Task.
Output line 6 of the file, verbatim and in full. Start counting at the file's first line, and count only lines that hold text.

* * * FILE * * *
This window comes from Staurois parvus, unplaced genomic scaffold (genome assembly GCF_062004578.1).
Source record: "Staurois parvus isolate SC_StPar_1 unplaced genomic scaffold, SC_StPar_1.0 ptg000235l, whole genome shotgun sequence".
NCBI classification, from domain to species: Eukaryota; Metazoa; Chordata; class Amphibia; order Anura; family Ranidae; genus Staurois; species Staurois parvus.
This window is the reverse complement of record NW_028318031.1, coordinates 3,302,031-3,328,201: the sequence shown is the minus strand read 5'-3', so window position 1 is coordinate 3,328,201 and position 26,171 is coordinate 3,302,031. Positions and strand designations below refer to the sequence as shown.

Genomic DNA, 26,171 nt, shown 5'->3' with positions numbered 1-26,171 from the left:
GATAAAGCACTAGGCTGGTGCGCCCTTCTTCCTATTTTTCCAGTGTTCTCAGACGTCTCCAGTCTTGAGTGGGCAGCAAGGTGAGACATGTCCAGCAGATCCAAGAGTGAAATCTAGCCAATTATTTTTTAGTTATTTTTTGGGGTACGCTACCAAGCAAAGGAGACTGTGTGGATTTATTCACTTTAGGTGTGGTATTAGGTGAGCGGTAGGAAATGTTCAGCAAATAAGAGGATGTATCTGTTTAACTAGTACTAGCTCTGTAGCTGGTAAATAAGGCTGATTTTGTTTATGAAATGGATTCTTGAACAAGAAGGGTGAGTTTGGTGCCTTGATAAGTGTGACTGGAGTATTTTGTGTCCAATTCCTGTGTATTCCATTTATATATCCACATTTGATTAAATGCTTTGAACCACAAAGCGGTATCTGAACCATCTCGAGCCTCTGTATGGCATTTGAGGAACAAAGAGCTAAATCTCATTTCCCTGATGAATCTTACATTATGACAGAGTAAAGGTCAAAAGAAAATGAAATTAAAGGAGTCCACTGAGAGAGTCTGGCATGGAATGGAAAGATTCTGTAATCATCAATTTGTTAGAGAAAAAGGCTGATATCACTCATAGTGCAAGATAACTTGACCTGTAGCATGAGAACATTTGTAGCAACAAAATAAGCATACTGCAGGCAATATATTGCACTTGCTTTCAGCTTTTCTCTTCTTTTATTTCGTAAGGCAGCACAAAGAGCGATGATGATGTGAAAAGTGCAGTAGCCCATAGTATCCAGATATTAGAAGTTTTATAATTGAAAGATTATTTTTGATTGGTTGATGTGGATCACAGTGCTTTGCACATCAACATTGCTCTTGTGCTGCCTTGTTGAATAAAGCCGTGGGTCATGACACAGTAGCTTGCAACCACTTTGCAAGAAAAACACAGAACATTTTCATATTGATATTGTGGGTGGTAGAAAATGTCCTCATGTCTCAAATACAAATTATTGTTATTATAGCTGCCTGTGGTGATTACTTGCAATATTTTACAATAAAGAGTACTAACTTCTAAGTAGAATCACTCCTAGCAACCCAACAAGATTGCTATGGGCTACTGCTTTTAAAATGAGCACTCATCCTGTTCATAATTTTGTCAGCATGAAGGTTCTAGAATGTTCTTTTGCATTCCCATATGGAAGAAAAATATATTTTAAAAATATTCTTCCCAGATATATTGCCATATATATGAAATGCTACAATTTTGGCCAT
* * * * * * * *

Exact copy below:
GATAAAGCACTAGGCTGGTGCGCCCTTCTTCCTATTTTTCCAGTGTTCTCAGACGTCTCCAGTCTTGAGTGGGCAGCAAGGTGAGACATGTCCAGCAGATCCAAGAGTGAAATCTAGCCAATTATTTTTTAGTTATTTTTTGGGGTACGCTACCAAGCAAAGGAGACTGTGTGGATTTATTCACTTTAGGTGTGGTATTAGGTGAGCGGTAGGAAATGTTCAGCAAATAAGAGGATGTATCTGTTTAACTAGTACTAGCTCTGTAGCTGGTAAATAAGGCTGATTTTGTTTATGAAATGGATTCTTGAACAAGAAGGGTGAGTTTGGTGCCTTGATAAGTGTGACTGGAGTATTTTGTGTCCAATTCCTGTGTATTCCATTTATATATCCACATTTGATTAAATGCTTTGAACCACAAAGCGGTATCTGAACCATCTCGAGCCTCTGTATGGCATTTGAGGAACAAAGAGCTAAATCTCATTTCCCTGATGAATCTTACATTATGACAGAGTAAAGGTCAAAAGAAAATGAAATTAAAGGAGTCCACTGAGAGAGTCTGGCATGGAATGGAAAGATTCTGTAATCATCAATTTGTTAGAGAAAAAGGCTGATATCACTCATAGTGCAAGATAACTTGACCTGTAGCATGAGAACATTTGTAGCAACAAAATAAGCATACTGCAGGCAATATATTGCACTTGCTTTCAGCTTTTCTCTTCTTTTATTTCGTAAGGCAGCACAAAGAGCGATGATGATGTGAAAAGTGCAGTAGCCCATAGTATCCAGATATTAGAAGTTTTATAATTGAAAGATTATTTTTGATTGGTTGATGTGGATCACAGTGCTTTGCACATCAACATTGCTCTTGTGCTGCCTTGTTGAATAAAGCCGTGGGTCATGACACAGTAGCTTGCAACCACTTTGCAAGAAAAACACAGAACATTTTCATATTGATATTGTGGGTGGTAGAAAATGTCCTCATGTCTCAAATACAAATTATTGTTATTATAGCTGCCTGTGGTGATTACTTGCAATATTTTACAATAAAGAGTACTAACTTCTAAGTAGAATCACTCCTAGCAACCCAACAAGATTGCTATGGGCTACTGCTTTTAAAATGAGCACTCATCCTGTTCATAATTTTGTCAGCATGAAGGTTCTAGAATGTTCTTTTGCATTCCCATATGGAAGAAAAATATATTTTAAAAATATTCTTCCCAGATATATTGCCATATATATGAAATGCTACAATTTTGGCCAT